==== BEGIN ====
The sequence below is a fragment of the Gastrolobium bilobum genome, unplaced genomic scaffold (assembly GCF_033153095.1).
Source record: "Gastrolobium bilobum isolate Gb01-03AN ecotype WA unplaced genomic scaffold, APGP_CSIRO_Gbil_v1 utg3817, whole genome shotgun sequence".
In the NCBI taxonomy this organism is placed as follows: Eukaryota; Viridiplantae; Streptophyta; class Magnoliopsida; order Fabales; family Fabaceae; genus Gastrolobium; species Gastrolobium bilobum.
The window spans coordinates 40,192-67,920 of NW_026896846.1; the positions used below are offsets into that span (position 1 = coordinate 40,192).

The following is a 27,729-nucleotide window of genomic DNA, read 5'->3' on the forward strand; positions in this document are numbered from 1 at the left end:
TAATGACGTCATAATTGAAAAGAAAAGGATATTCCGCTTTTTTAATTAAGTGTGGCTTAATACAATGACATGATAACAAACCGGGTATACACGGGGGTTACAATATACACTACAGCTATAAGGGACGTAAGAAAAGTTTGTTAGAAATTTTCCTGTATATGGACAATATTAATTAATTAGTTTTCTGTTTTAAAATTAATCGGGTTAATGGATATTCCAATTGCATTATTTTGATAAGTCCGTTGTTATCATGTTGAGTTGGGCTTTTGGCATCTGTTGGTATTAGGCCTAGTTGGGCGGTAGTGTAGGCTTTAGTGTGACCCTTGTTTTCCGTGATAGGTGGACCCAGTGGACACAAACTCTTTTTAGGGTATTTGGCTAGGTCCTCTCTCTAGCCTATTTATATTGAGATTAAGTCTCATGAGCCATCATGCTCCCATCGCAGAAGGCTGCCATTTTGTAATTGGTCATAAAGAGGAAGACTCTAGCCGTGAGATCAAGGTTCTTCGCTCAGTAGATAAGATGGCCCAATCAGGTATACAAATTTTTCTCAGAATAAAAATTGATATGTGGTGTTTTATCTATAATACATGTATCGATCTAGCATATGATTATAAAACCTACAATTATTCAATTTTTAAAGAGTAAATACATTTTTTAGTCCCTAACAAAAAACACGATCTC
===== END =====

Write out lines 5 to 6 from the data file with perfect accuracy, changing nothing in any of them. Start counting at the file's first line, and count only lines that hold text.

The following is a 27,729-nucleotide window of genomic DNA, read 5'->3' on the forward strand; positions in this document are numbered from 1 at the left end:
TAATGACGTCATAATTGAAAAGAAAAGGATATTCCGCTTTTTTAATTAAGTGTGGCTTAATACAATGACATGATAACAAACCGGGTATACACGGGGGTTACAATATACACTACAGCTATAAGGGACGTAAGAAAAGTTTGTTAGAAATTTTCCTGTATATGGACAATATTAATTAATTAGTTTTCTGTTTTAAAATTAATCGGGTTAATGGATATTCCAATTGCATTATTTTGATAAGTCCGTTGTTATCATGTTGAGTTGGGCTTTTGGCATCTGTTGGTATTAGGCCTAGTTGGGCGGTAGTGTAGGCTTTAGTGTGACCCTTGTTTTCCGTGATAGGTGGACCCAGTGGACACAAACTCTTTTTAGGGTATTTGGCTAGGTCCTCTCTCTAGCCTATTTATATTGAGATTAAGTCTCATGAGCCATCATGCTCCCATCGCAGAAGGCTGCCATTTTGTAATTGGTCATAAAGAGGAAGACTCTAGCCGTGAGATCAAGGTTCTTCGCTCAGTAGATAAGATGGCCCAATCAGGTATACAAATTTTTCTCAGAATAAAAATTGATATGTGGTGTTTTATCTATAATACATGTATCGATCTAGCATATGATTATAAAACCTACAATTATTCAATTTTTAAAGAGTAAATACATTTTTTAGTCCCTAACAAAAAACACGATCTC